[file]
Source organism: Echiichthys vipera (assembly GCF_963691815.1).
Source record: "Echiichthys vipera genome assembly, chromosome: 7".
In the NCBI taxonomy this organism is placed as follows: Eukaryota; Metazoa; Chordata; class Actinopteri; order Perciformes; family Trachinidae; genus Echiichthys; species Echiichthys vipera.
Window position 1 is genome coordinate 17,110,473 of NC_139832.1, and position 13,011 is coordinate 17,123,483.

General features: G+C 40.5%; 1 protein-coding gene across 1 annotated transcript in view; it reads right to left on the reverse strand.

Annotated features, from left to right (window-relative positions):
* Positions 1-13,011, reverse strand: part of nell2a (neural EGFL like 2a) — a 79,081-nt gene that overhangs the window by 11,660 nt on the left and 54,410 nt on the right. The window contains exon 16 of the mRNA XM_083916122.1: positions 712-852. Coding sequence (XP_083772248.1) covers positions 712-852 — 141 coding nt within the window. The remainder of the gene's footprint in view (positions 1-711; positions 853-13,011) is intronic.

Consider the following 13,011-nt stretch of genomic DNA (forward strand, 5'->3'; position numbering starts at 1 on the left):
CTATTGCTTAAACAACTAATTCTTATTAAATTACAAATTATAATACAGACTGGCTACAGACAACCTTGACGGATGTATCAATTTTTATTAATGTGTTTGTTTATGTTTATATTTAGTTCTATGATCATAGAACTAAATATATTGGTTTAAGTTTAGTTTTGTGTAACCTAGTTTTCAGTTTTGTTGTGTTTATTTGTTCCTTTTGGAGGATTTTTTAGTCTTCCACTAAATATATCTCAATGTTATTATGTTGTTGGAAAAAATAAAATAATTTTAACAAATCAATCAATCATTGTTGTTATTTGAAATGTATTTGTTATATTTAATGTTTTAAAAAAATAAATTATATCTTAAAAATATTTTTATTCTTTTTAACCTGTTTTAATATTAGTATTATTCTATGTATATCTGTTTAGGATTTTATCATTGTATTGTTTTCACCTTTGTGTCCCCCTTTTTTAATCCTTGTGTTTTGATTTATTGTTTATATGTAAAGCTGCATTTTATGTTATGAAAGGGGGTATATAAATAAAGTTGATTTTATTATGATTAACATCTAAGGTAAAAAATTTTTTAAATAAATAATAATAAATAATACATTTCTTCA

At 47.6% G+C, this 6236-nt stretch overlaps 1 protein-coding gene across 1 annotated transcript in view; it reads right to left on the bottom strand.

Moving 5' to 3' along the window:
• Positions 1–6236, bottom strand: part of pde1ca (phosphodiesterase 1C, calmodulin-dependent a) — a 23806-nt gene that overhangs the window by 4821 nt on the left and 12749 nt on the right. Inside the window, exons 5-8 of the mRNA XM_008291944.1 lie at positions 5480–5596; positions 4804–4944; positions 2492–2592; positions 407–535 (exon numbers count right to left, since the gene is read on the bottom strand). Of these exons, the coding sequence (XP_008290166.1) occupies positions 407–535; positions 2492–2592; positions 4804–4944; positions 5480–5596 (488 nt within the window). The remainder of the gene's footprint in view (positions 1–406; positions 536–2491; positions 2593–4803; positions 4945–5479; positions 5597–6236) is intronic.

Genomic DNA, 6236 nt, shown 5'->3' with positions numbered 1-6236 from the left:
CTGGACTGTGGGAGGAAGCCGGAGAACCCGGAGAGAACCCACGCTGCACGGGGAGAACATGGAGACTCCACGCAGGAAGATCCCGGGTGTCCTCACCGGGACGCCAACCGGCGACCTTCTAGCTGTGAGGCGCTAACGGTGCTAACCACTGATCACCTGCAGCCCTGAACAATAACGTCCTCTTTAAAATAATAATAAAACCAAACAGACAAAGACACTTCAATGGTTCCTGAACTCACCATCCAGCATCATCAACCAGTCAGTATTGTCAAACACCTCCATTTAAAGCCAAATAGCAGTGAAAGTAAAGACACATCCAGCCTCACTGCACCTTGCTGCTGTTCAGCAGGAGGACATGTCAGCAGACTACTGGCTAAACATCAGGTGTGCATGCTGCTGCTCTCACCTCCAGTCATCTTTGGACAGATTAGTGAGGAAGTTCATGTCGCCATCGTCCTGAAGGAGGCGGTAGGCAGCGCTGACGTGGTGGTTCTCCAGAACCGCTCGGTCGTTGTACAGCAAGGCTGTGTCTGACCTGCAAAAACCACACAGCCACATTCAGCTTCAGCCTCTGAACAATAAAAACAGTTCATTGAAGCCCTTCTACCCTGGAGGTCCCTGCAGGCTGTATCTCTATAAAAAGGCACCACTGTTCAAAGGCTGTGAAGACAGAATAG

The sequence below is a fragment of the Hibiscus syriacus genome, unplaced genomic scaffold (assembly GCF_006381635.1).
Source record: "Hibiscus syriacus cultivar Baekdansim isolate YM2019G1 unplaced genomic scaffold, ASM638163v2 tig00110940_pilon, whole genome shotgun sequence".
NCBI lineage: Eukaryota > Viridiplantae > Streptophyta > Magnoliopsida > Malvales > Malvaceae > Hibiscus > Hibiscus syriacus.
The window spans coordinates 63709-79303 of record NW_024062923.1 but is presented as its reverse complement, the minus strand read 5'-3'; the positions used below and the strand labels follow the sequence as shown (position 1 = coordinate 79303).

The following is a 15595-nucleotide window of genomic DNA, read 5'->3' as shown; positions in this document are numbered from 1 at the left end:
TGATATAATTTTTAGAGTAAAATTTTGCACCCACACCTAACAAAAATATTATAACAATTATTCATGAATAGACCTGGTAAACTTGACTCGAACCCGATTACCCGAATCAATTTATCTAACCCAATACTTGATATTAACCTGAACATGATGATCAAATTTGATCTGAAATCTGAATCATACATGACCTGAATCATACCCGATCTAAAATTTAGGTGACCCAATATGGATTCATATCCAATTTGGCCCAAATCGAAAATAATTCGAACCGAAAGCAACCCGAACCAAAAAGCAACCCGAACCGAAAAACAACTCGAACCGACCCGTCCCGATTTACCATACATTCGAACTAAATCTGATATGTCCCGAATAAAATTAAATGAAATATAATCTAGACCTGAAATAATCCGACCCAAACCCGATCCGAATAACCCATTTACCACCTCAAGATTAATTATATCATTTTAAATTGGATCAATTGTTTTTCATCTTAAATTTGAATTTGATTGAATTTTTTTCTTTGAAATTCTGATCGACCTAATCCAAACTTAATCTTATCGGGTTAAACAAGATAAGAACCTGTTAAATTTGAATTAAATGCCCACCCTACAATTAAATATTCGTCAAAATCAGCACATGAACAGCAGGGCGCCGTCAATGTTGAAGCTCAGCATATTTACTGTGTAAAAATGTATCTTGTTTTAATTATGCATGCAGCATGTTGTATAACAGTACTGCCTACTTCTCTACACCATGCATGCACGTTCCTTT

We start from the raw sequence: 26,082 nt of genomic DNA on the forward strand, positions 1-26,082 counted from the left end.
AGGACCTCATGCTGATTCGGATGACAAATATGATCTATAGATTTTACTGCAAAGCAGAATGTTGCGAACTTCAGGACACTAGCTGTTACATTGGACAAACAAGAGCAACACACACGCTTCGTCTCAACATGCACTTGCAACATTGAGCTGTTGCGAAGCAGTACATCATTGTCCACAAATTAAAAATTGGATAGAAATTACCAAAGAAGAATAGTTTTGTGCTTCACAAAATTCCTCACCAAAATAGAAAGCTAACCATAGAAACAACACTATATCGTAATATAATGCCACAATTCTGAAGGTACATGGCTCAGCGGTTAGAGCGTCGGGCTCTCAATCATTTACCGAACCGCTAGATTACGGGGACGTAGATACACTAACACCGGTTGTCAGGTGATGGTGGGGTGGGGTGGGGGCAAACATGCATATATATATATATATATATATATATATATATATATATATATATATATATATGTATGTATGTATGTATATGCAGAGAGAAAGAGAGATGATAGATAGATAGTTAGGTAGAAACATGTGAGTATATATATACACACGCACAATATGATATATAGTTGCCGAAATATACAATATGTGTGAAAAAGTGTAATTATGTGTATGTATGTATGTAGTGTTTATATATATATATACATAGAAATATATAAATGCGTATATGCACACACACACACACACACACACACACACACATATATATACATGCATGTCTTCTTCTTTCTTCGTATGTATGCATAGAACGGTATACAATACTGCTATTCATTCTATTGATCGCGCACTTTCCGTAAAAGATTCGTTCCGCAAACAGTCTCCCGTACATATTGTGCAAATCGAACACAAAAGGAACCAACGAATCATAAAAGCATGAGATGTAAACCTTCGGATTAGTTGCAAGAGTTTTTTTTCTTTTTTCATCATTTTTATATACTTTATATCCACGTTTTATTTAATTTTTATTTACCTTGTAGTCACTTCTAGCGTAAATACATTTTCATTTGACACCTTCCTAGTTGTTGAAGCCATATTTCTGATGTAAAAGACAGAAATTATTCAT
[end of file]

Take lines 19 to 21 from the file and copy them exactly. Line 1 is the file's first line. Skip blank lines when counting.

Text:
The following is a 15595-nucleotide window of genomic DNA, read 5'->3' as shown; positions in this document are numbered from 1 at the left end:
TGATATAATTTTTAGAGTAAAATTTTGCACCCACACCTAACAAAAATATTATAACAATTATTCATGAATAGACCTGGTAAACTTGACTCGAACCCGATTACCCGAATCAATTTATCTAACCCAATACTTGATATTAACCTGAACATGATGATCAAATTTGATCTGAAATCTGAATCATACATGACCTGAATCATACCCGATCTAAAATTTAGGTGACCCAATATGGATTCATATCCAATTTGGCCCAAATCGAAAATAATTCGAACCGAAAGCAACCCGAACCAAAAAGCAACCCGAACCGAAAAACAACTCGAACCGACCCGTCCCGATTTACCATACATTCGAACTAAATCTGATATGTCCCGAATAAAATTAAATGAAATATAATCTAGACCTGAAATAATCCGACCCAAACCCGATCCGAATAACCCATTTACCACCTCAAGATTAATTATATCATTTTAAATTGGATCAATTGTTTTTCATCTTAAATTTGAATTTGATTGAATTTTTTTCTTTGAAATTCTGATCGACCTAATCCAAACTTAATCTTATCGGGTTAAACAAGATAAGAACCTGTTAAATTTGAATTAAATGCCCACCCTACAATTAAATATTCGTCAAAATCAGCACATGAACAGCAGGGCGCCGTCAATGTTGAAGCTCAGCATATTTACTGTGTAAAAATGTATCTTGTTTTAATTATGCATGCAGCATGTTGTATAACAGTACTGCCTACTTCTCTACACCATGCATGCACGTTCCTTT

We start from the raw sequence: 26,082 nt of genomic DNA on the forward strand, positions 1-26,082 counted from the left end.